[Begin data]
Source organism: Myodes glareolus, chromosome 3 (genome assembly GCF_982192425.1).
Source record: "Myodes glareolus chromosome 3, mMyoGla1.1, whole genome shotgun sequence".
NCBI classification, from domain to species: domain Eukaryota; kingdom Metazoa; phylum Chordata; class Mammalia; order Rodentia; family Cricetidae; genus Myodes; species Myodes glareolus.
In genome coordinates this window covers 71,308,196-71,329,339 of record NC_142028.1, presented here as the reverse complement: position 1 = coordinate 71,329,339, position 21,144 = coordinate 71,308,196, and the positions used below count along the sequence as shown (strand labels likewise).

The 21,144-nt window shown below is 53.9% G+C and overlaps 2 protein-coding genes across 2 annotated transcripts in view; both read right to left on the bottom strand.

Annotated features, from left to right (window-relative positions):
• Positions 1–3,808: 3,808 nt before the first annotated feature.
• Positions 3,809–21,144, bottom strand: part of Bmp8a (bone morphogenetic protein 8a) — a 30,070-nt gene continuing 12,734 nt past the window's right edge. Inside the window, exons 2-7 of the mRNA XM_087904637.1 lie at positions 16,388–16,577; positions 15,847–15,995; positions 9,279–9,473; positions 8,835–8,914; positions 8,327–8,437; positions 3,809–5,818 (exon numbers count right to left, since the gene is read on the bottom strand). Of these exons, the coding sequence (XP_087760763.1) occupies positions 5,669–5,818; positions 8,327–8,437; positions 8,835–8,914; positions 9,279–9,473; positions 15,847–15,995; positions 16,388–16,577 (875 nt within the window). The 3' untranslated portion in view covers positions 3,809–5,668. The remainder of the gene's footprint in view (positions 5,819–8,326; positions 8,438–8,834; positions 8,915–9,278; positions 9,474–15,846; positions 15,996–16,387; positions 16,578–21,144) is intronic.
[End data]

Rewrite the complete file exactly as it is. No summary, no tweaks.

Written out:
Source organism: Myodes glareolus, chromosome 3 (genome assembly GCF_982192425.1).
Source record: "Myodes glareolus chromosome 3, mMyoGla1.1, whole genome shotgun sequence".
NCBI classification, from domain to species: domain Eukaryota; kingdom Metazoa; phylum Chordata; class Mammalia; order Rodentia; family Cricetidae; genus Myodes; species Myodes glareolus.
In genome coordinates this window covers 71,308,196-71,329,339 of record NC_142028.1, presented here as the reverse complement: position 1 = coordinate 71,329,339, position 21,144 = coordinate 71,308,196, and the positions used below count along the sequence as shown (strand labels likewise).

The 21,144-nt window shown below is 53.9% G+C and overlaps 2 protein-coding genes across 2 annotated transcripts in view; both read right to left on the bottom strand.

Annotated features, from left to right (window-relative positions):
• Positions 1–3,808: 3,808 nt before the first annotated feature.
• Positions 3,809–21,144, bottom strand: part of Bmp8a (bone morphogenetic protein 8a) — a 30,070-nt gene continuing 12,734 nt past the window's right edge. Inside the window, exons 2-7 of the mRNA XM_087904637.1 lie at positions 16,388–16,577; positions 15,847–15,995; positions 9,279–9,473; positions 8,835–8,914; positions 8,327–8,437; positions 3,809–5,818 (exon numbers count right to left, since the gene is read on the bottom strand). Of these exons, the coding sequence (XP_087760763.1) occupies positions 5,669–5,818; positions 8,327–8,437; positions 8,835–8,914; positions 9,279–9,473; positions 15,847–15,995; positions 16,388–16,577 (875 nt within the window). The 3' untranslated portion in view covers positions 3,809–5,668. The remainder of the gene's footprint in view (positions 5,819–8,326; positions 8,438–8,834; positions 8,915–9,278; positions 9,474–15,846; positions 15,996–16,387; positions 16,578–21,144) is intronic.